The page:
Studies have identified several factors that influence a patient’s intraoperative experience: confidence, pain perception, comprehension, memory, reassurance, and satisfaction.1 Effective communication is a common denominator in addressing these issues. It begins with a clear informed consent discussion a week or so before surgery—one that reassures the patient but does not trivialize the procedure or minimize risk.
The Preop Counseling Challenge
“It’s the first time for them, but the ten thousandth time for you. Somehow, you have to muster enthusiasm for the preoperative discussion,” said Dr. Oetting. Trying to keep it fresh is not easy. Dr. Oetting often challenges himself to convey the most information possible in the fewest number of words that raise the fewest number of questions from the patient.
“Because we spend so much time during preop visits discussing the type of intraocular lens [IOL] and the logistics of the surgery and follow-up, we don’t tend to talk about the intraoperative experience,” said Dr. Rosenfeld. But the preoperative discussion is a valuable opportunity to set realistic patient expectations regarding discomfort, level of consciousness, visual sensations, and complications.2 Often this can make the patient more confident when he or she enters the operating room.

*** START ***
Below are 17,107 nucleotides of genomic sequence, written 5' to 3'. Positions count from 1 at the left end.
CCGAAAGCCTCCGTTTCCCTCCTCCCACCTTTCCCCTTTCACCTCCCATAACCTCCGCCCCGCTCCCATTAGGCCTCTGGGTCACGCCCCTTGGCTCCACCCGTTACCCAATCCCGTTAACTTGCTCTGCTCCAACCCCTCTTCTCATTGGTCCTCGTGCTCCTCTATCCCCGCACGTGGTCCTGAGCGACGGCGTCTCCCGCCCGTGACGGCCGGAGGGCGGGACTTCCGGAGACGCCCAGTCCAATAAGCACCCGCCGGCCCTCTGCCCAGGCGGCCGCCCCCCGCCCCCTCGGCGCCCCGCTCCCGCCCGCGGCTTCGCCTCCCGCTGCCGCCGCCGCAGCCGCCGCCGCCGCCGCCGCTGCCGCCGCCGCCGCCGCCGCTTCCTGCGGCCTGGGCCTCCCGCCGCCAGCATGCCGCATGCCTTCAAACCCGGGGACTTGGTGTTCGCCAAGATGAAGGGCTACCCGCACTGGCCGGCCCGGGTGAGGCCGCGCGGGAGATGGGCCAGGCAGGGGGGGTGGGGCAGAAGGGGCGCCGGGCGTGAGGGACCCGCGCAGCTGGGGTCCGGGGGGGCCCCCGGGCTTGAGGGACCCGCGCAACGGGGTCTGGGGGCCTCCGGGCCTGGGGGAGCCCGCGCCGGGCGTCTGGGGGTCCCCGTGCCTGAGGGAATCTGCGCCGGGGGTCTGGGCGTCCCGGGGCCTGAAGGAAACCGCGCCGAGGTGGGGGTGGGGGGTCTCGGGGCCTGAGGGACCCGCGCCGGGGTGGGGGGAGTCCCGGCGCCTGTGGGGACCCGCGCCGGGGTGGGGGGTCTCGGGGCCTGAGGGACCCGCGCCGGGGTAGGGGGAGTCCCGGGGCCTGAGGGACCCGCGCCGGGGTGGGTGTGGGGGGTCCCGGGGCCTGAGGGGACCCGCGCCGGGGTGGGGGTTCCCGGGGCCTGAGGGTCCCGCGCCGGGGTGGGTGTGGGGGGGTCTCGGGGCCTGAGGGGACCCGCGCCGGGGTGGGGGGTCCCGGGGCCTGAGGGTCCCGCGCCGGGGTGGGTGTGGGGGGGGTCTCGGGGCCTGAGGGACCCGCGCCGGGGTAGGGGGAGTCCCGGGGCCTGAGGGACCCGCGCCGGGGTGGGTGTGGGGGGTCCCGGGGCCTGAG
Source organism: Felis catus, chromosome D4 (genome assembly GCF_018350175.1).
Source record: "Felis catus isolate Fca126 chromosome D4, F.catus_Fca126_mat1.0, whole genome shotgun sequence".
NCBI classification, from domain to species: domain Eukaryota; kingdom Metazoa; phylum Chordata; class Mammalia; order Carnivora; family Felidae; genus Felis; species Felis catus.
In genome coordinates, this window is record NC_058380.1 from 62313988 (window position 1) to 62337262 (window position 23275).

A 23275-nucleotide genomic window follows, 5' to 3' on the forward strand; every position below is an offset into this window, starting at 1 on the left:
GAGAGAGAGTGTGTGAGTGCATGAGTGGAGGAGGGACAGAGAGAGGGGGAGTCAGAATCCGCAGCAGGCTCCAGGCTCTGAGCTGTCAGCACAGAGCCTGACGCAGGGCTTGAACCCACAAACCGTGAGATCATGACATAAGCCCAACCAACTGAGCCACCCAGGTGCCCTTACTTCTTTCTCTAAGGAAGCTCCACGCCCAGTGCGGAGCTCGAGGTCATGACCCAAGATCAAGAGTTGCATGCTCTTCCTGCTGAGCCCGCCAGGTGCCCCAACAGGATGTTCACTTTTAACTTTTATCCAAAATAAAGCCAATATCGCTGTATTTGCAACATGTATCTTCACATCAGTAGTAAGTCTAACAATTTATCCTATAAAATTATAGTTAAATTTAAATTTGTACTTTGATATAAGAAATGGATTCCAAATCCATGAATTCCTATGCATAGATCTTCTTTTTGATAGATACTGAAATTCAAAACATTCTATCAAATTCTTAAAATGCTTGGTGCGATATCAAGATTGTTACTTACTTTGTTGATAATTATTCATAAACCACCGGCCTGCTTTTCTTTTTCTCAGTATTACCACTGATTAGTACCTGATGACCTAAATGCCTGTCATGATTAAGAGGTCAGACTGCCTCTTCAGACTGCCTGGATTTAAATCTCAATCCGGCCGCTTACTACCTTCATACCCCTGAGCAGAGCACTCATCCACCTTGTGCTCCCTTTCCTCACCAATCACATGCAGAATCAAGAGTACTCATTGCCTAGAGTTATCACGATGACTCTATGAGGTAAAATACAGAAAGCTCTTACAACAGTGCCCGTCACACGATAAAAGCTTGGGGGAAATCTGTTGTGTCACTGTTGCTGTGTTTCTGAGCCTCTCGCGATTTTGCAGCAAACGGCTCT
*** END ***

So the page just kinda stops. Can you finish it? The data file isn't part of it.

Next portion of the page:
Dr. Oetting is always looking to improve his “script” with pithy lines. To help dispel misapprehensions about what conscious surgery may be like, for example, he tells patients that most people find the removal of the drape at the end to be the worst part, as it may be moist and stick to the face a little. “That’s something everyone can relate to and isn’t a big deal. It goes a long way toward allaying fears of what kind of discomfort the patient worries he or she might be in for.”